Wooden treasures carved, painted
By DEBORAH CORRAO / L’Observateur / October 19, 1998
Almost 50 years ago Neil Boudreaux painted a feather as his first watercolor project in a seventh-grade art class at Destrehan High School.
His teacher was very impressed with his work.
Now, at 60, Boudreaux is impressing others with his art. The feathers hepaints now are the colorful and intricate patterns on the wings of the duck decoys he carves.
Boudreaux began carving the elaborate wooden decoys about 15 years ago.
It’s something he said he just had to do.
“You have to really want to do it,” Boudreaux said. “You have to havepatience. Lots of people start out carving but never even finish their firstproject. They give up.”As a matter of fact, Boudreaux hasn’t finished his first project, a drake redhead whose back feathers are not yet painted. He said he’s gottensidetracked by other projects he’s started.
“I’m going to finish it,” Boudreaux said, showing the place where he left off. “I keep it to look back on. You learn from the mistakes you make.”Boudreaux said for the most part he is self-taught – learning by trial and error. Once in a while he gets help from a book or by watching othercarvers. Mostly he just watches his subjects.He keeps a keen eye on wildlife during hunting and fishing trips, photographing birds in their native habitats. He keeps pictures he runsacross in magazines and calendars, hoping one day to recreate the magic of a lone mallard preening itself or a flock of ducks in flight.
He also has a permit from the Louisiana Department of Wildlife and Fisheries to keep a few wild ducks in the backyard of his Norco home. Hespends hours observing the birds and taking pictures to get a feel for how he wants to carve a particular waterfowl.
“First I have to have a picture in my mind of what I want to carve,” Boudreaux said. “Then I pencil in the design on my wood and start carvingout the basic shape.”The wood he uses is from the Tupelo gum tree which is plentiful in Louisiana swamps. Boudreaux said the best wood comes from the bottom 4feet of the trunk near the waterline.
Once he has penciled out a rough drawing of his subject on a block of Tupelo, he cuts out the form with a bandsaw.
As he refines his work, he uses calipers to measure the exact width of a duck’s bill from a plaster cast he’s bought from a catalog or a bird he has kept in a freezer after a hunting trip.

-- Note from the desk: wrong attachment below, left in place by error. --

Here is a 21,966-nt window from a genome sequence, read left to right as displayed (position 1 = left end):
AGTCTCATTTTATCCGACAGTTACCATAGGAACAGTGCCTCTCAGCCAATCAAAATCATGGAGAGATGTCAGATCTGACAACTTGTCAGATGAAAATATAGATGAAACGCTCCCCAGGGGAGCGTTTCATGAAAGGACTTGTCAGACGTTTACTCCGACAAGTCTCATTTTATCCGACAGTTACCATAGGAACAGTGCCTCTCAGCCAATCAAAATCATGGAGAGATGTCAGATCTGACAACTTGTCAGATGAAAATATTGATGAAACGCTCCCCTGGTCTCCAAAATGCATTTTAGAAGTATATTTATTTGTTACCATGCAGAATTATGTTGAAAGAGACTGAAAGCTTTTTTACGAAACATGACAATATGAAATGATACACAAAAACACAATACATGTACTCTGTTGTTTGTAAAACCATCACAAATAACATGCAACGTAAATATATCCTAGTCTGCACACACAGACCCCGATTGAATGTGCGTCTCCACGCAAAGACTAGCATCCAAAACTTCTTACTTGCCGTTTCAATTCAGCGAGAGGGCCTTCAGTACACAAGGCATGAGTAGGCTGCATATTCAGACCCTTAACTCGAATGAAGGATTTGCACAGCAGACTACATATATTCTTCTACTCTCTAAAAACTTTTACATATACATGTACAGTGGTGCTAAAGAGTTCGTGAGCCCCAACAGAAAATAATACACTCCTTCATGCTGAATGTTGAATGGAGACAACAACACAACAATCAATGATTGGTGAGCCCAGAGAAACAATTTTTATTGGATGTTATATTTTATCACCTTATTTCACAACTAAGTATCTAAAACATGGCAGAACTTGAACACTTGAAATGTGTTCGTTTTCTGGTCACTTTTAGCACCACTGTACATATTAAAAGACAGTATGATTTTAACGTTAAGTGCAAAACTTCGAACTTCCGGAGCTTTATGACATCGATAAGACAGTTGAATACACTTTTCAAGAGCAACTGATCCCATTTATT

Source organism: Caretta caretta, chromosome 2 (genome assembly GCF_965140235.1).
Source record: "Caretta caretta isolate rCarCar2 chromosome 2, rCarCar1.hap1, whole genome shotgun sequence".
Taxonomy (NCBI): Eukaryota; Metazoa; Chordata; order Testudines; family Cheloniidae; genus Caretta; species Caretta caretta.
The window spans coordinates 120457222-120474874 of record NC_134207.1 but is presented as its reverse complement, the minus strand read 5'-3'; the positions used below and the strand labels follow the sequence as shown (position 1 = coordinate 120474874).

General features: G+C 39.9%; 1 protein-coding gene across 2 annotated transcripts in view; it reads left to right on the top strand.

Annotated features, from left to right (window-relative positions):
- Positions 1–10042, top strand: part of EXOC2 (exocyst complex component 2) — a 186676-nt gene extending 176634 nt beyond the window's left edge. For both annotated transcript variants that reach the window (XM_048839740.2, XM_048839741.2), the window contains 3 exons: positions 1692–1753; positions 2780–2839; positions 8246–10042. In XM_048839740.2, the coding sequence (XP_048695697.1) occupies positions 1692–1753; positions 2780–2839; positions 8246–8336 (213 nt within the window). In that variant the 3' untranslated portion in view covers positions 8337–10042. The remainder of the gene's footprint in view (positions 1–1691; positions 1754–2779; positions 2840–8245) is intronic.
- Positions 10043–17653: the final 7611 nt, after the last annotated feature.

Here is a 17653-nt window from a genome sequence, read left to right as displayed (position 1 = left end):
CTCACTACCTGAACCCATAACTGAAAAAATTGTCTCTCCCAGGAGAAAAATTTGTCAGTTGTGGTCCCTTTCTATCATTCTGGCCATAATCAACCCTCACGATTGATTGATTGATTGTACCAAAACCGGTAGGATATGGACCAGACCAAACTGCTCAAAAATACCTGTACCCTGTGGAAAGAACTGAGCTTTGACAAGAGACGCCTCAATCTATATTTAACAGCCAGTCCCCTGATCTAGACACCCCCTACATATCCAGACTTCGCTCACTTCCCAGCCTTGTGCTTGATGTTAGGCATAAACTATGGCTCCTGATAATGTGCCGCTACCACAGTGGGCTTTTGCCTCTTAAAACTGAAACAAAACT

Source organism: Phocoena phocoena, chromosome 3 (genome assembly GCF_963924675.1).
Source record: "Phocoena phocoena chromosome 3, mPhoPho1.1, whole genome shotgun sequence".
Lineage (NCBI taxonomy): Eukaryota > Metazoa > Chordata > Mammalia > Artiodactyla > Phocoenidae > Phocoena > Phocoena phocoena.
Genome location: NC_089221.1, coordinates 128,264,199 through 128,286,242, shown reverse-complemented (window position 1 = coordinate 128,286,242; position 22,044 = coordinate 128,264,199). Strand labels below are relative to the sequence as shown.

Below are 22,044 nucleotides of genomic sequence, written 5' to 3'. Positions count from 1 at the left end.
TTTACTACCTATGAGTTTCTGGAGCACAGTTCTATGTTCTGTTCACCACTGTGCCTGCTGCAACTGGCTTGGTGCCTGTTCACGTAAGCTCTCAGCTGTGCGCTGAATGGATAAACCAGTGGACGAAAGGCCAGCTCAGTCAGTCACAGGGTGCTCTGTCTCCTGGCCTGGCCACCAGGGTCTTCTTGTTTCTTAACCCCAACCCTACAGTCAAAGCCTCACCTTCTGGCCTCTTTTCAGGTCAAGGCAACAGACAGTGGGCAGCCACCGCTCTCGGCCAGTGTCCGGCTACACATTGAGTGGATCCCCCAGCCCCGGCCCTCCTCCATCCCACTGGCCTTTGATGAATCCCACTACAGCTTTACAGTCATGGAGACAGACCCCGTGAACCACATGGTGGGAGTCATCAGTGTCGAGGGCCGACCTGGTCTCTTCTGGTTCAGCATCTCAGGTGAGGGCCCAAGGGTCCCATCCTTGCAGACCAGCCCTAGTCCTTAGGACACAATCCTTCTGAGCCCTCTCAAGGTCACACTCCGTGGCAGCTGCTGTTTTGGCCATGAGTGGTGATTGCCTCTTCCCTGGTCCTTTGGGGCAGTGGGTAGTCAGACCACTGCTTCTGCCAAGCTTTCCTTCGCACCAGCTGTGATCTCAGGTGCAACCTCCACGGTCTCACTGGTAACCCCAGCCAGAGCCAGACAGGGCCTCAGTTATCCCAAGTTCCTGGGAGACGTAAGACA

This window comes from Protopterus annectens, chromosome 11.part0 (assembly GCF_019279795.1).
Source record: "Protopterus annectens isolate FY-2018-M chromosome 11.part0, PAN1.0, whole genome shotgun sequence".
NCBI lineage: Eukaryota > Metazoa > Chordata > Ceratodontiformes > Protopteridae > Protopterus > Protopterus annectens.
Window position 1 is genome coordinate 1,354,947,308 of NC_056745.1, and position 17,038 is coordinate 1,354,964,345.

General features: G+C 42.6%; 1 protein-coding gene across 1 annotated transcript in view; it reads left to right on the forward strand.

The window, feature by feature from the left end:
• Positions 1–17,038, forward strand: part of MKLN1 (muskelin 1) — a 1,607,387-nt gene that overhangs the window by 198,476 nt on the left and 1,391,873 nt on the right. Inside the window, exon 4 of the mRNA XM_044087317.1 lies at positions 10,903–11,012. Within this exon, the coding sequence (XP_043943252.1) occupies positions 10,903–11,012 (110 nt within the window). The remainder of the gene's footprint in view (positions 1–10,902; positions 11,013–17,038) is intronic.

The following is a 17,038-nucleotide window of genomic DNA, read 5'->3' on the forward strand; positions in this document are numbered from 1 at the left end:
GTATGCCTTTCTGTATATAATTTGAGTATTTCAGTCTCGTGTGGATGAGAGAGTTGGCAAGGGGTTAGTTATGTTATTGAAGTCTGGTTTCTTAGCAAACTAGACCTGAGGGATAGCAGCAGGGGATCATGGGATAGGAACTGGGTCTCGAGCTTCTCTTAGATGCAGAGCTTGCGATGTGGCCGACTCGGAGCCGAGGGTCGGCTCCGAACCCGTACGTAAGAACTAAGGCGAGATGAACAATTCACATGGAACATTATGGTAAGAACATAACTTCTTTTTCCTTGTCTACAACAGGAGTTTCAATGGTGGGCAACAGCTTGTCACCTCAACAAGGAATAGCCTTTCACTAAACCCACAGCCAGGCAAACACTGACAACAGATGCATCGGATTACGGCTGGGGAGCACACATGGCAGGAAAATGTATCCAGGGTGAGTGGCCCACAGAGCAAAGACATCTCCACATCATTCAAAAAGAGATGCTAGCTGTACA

The tools he uses become smaller and more precise. He must wearmagnifying goggles once he begins carving the detailed curves of the feather splits with X-acto knives and chisels.
After penciling in the plumage, he begins the painstaking process of carving the tiny, sinuous lines, or vermiculation, that make up the pattern of the bird’s plumage. Some carvers use paintbrushes for this step;Boudreaux prefers woodburning equipment to etch the pattern.
When he’s satisfied with the carving he begins painting, also using live subjects or frozen birds from his freezer to get just the right colors, the shimmering blues, greens and rusts of a mallard or a teal.
Besides ducks, Boudreaux carves and paints hummingbirds, songbirds and turtles, and he has even begun working on a swamp scene that includes miniature cypress trees and a tiny fisherman paddling his pirogue through a bayou.
Boudreaux pulls out a crab he has carved, modeled after one he’s kept in his freezer since catching it nine years ago.
He used tracing paper to lay over the frozen crab to outline the design of the crab’s shell and claws to get a pattern for the one he has carved.
“You have to start out with a crab you’ve just caught,” he said. “The colorschange as soon as the crab dies.”Although he’s never entered competition, Boudreaux attends a show in New Orleans every year to talk with other carvers and catch up on the latest techniques.
When he retires, Boudreaux said, he’d like to spend a lot more time carving. Right now, he says, he pursues his art for relaxation and torelieve stress.
“If my wife and I start arguing I go out back to my workshop, turn on music and begin carving. My mind is off everything else,” Boudreaux said. “After a few hours I’m feeling better and I can go back inside.”Betty, his wife of 38 years, points to the lighted display case in their living room where Boudreaux’s decoys are displayed.
“This is the cabinet he gave me last Christmas last year,” she said, laughing. “I put a few little things in it, but Neil didn’t seem to like themtoo much. I just took them out and now he uses it for his decoys.”He’s gotten a few offers from people who would like to buy his decoys, but so far he’s not sold one. He said he can’t seem to part with them once hehas put in so much work.
It takes him about 120 hours to complete a decoy, precious hours stolen after the 12-hour workdays he puts in at ADM in Destrehan, where he’s worked for the past 33 years, and the time he spends on the weekends with his wife, five children and seven grandchildren.
“People ask why a good decoy would cost so much,” Boudreaux said. “Theythink it’s just a piece of wood. That’s like saying the Mona Lisa is just apiece of canvas. You’re not buying canvas, you’re buying art.”
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